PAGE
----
From some of the comments on this post, we can certainly see that there is still resistance to the idea that women have any place at all in religious intellectual public life.

    Things are better than they were, but that doesn’t mean that we can rest. I’m relatively new to religious life, but for many years, my favourite quote from Pirkei Avot has been – lo alecha hamlacha ligmor. Ve lo ata ben chorin lehibatel mimena.

    In English: It’s not incumbent on you to finish the work, But nor are you free to abandon it either.


    Finally, people who criticise Shira’s halachic credentials are strongly advised to attend a service.

    I’ve heard so many bizarre and inaccurate accounts of Shira’s supposed practices. These are baseless rumours and impugn the halachic integrity of its congregants.

    In the rush to defend orthodoxy, it’s counter to the spirit – if not laws – of Judaism to indulge in lashon ha’ra about people with whom one disagrees.

  • Shira,
    I think it would be wrong to draw conclusions about any one particular synagogue from this list. For example, even a synagogue that had no women speaking before 1am this year, might theoretically have had mostly women last year. And Mizrachi did have women speaking. It’s great to hear that women are involved in leadership positions at Mizrachi (is that in the main shule as well?), but perhaps this isn’t the case in other synagogues on this list. In my opinion, what is of interest is not how many women spoke at any particular shul, but the overall trends. In some cases, the congregants at these other shuls might be perfectly happy with this arrangement – for example, Isaac Balbin appears to be in his comment below. But I don’t think that this is the case for the majority of congregants at the majority of the shuls. In fact, many of these may be aware and comfortable with the fact that at their shule, women do not have an equal role in the synagogue ritual; but nonetheless may erroneously assume that with respect to things such as shule management, teaching, etc., there is gender equality.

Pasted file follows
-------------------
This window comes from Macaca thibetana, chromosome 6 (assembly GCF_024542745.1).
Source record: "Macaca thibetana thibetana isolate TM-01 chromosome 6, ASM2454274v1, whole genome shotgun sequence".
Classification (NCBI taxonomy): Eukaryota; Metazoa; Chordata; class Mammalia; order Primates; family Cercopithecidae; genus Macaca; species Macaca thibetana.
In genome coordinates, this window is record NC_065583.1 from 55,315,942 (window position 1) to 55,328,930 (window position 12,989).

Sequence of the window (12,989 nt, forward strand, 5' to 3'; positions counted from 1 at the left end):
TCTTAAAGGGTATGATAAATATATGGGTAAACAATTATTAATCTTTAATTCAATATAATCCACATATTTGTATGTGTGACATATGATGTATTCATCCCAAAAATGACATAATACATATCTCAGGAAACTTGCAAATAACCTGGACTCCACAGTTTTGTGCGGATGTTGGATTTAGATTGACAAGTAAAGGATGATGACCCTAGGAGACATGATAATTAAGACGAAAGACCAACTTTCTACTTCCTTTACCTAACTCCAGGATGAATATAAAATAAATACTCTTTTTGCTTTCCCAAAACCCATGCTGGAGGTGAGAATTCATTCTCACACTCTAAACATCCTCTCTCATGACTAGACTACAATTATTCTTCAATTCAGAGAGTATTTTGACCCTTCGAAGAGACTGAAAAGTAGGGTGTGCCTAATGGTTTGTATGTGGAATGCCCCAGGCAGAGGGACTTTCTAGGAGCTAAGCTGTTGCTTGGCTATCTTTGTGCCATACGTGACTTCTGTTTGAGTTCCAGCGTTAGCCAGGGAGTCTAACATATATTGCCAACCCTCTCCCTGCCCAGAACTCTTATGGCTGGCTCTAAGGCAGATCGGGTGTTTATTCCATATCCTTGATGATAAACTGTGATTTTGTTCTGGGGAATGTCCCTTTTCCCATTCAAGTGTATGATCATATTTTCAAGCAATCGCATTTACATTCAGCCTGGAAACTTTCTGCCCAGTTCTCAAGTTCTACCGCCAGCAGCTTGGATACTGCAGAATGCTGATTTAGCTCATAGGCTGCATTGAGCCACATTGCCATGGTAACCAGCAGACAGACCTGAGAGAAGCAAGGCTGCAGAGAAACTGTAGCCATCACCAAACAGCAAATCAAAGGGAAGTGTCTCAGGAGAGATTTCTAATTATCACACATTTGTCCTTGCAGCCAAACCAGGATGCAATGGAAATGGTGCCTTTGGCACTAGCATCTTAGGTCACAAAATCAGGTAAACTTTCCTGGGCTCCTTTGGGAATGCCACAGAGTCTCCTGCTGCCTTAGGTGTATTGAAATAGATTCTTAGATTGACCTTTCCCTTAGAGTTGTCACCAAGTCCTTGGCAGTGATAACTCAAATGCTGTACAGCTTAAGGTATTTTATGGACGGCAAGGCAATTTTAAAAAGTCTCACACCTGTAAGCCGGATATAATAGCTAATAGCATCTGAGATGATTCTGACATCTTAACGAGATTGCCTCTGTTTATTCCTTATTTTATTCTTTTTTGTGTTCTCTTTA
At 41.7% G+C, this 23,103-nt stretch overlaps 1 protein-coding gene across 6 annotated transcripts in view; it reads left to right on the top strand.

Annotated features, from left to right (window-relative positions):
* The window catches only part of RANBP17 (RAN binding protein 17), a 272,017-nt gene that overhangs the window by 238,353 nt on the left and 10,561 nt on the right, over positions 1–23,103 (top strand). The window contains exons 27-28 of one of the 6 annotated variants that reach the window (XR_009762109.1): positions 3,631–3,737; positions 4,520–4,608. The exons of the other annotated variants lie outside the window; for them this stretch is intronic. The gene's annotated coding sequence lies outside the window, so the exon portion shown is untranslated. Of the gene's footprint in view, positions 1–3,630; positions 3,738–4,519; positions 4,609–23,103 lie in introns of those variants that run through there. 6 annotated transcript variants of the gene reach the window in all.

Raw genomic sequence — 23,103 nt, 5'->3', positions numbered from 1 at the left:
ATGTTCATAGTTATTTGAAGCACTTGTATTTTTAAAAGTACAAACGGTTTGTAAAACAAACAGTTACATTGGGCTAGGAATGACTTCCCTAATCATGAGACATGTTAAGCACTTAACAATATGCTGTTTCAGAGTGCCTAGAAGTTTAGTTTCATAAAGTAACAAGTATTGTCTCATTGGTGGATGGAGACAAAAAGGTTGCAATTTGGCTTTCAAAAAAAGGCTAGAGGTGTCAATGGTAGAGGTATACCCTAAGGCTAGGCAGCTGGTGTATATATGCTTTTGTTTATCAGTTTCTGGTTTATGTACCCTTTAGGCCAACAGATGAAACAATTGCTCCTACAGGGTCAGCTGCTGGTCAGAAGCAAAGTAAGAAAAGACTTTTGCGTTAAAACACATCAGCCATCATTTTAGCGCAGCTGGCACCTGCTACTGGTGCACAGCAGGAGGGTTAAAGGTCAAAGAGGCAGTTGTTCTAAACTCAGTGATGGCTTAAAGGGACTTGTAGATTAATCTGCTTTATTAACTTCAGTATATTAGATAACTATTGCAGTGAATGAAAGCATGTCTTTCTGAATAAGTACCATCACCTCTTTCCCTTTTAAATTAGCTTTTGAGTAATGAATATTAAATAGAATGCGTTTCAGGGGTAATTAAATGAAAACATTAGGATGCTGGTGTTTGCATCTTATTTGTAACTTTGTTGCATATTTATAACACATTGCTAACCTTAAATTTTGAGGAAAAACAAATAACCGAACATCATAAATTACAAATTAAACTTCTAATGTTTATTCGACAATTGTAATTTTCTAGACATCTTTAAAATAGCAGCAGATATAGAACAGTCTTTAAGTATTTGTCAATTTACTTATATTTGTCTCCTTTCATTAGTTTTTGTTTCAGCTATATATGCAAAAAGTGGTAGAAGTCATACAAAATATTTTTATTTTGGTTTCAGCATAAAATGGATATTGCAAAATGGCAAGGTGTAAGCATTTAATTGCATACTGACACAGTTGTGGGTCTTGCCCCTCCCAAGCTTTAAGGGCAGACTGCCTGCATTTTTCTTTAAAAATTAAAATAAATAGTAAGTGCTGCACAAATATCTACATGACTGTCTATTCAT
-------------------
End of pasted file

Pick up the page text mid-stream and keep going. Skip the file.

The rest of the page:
• Seraphya Berrin says:


    That isn’t what I said. I know that at least some shiurim on shavuot night given by women were given to only women. I can’t find specifically where because most shules have websites that need a lot of work. It is clear this goes on in Mizrachi too. I know its not all like this and there are some good shiurim that are open to both men and women but here is a snapshot.

    These are the two out of 21 shiurim given by a woman, they both take place outside the beit midrash /shule:
    Family Dilemma’s in Tanach for Women
    Following in the Footsteps Shiur for women

    The one shiur with a defined topic that is only for women is:
    Hilchot Shabbat for women

    These are some of the shiurim for men only:
    These have no mixed equivalent, despite the capability of women in the mizrachi community to learn gemara:
    Gemara for men
    Daf Yomi for men
    Sefer HaKuzari for men

    These are for men only for no reason that is fathomable to me. There are mixed parsha shiurim, why can’t women practice there Hebrew skills?:
    Parashat Hashavua for men
    Parashat Hashavua Shiur in easy Hebrew for men
    Tefilah shiur for men

    I am glad mizrachi is quite progressive on this issue compared to other shules were it is a question of whether women can serve on boards at all or if they even get a vote.
    As you said:
    “there have been no female presidents because no women have put their hands up for the job yet, not because of some institutionalised ban”
    This is what I was saying. The fact that it hasn’t happened yet might mean that the shule isn’t ready for it yet, or that no woman has put her hand up yet might show some discomfort with the idea. There is no question that it would still be an issue for some people in the mizrachi community. But, I don’t think that reflects so badly on Mizrachi, the US still hasn’t had a female president, and Julia Gilard is still attacked for her femininity in mainstream press in Australia.

  • Daniel Levy says:

    Does anyone else not find it hilarious that no less than 10 ortho men decided to come to a thread on women’s issues to say there’s no problem?

    There are no greater authorities on the problem of sexual inequality in Jewish life than 10 orthodox men!

    “There’s no problem, we swear!”

    Hahahahaha just too funny.

  • Isaac Balbin says:

    If you want to play games with Jewish Law then you come to this


    This is where egalitarianism as opposed to Judaism leads

  • Robert Weil says: